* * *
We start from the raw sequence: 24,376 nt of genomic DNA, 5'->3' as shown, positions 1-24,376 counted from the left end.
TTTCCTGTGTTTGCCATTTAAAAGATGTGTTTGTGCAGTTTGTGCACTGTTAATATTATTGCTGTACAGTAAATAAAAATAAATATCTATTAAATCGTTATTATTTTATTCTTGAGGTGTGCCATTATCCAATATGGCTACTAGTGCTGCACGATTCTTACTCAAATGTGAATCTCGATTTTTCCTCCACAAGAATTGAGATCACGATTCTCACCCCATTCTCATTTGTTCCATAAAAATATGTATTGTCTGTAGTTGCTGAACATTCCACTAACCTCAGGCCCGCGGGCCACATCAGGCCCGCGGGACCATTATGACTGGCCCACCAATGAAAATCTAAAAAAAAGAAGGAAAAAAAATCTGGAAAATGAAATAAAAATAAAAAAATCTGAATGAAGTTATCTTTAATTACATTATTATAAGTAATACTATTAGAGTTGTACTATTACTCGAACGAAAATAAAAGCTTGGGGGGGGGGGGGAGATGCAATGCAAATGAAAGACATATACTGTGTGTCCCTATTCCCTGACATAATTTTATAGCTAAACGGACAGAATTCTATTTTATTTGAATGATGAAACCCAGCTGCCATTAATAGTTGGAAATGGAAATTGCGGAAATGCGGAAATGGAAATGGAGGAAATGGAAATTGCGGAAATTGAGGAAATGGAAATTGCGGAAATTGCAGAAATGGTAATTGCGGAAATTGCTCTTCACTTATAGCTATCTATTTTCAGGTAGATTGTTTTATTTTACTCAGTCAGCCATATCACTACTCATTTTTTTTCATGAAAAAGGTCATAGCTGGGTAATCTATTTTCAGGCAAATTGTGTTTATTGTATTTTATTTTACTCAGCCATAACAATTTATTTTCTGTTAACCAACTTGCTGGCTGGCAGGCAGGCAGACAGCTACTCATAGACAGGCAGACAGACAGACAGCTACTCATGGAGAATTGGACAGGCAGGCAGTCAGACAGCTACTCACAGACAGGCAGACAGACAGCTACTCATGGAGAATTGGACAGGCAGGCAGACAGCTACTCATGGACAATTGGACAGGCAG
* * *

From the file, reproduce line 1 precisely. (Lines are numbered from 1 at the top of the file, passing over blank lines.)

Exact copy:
We start from the raw sequence: 24,376 nt of genomic DNA, 5'->3' as shown, positions 1-24,376 counted from the left end.